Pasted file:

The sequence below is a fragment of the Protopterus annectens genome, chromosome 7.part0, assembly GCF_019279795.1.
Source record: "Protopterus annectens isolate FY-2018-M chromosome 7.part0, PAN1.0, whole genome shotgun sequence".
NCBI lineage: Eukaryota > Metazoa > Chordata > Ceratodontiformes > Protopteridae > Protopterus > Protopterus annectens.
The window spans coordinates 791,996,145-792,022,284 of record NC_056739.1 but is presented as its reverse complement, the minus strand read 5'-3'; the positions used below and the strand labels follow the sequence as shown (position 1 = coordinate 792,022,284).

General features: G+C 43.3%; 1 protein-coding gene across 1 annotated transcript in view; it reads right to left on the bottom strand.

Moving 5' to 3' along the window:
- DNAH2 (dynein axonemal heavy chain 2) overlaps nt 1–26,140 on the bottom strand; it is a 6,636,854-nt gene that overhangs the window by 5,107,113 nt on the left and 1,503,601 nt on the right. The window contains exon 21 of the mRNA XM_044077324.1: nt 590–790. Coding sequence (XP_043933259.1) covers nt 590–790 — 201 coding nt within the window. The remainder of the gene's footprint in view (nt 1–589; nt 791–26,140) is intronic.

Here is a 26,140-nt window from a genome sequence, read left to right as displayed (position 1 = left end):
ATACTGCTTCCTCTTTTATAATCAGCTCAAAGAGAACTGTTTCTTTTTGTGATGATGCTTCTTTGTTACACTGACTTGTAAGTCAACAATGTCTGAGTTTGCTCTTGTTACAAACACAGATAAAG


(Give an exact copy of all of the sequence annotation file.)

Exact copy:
The sequence below is a fragment of the Protopterus annectens genome, chromosome 7.part0, assembly GCF_019279795.1.
Source record: "Protopterus annectens isolate FY-2018-M chromosome 7.part0, PAN1.0, whole genome shotgun sequence".
NCBI lineage: Eukaryota > Metazoa > Chordata > Ceratodontiformes > Protopteridae > Protopterus > Protopterus annectens.
The window spans coordinates 791,996,145-792,022,284 of record NC_056739.1 but is presented as its reverse complement, the minus strand read 5'-3'; the positions used below and the strand labels follow the sequence as shown (position 1 = coordinate 792,022,284).

General features: G+C 43.3%; 1 protein-coding gene across 1 annotated transcript in view; it reads right to left on the bottom strand.

Moving 5' to 3' along the window:
- DNAH2 (dynein axonemal heavy chain 2) overlaps nt 1–26,140 on the bottom strand; it is a 6,636,854-nt gene that overhangs the window by 5,107,113 nt on the left and 1,503,601 nt on the right. The window contains exon 21 of the mRNA XM_044077324.1: nt 590–790. Coding sequence (XP_043933259.1) covers nt 590–790 — 201 coding nt within the window. The remainder of the gene's footprint in view (nt 1–589; nt 791–26,140) is intronic.

Here is a 26,140-nt window from a genome sequence, read left to right as displayed (position 1 = left end):
ATACTGCTTCCTCTTTTATAATCAGCTCAAAGAGAACTGTTTCTTTTTGTGATGATGCTTCTTTGTTACACTGACTTGTAAGTCAACAATGTCTGAGTTTGCTCTTGTTACAAACACAGATAAAG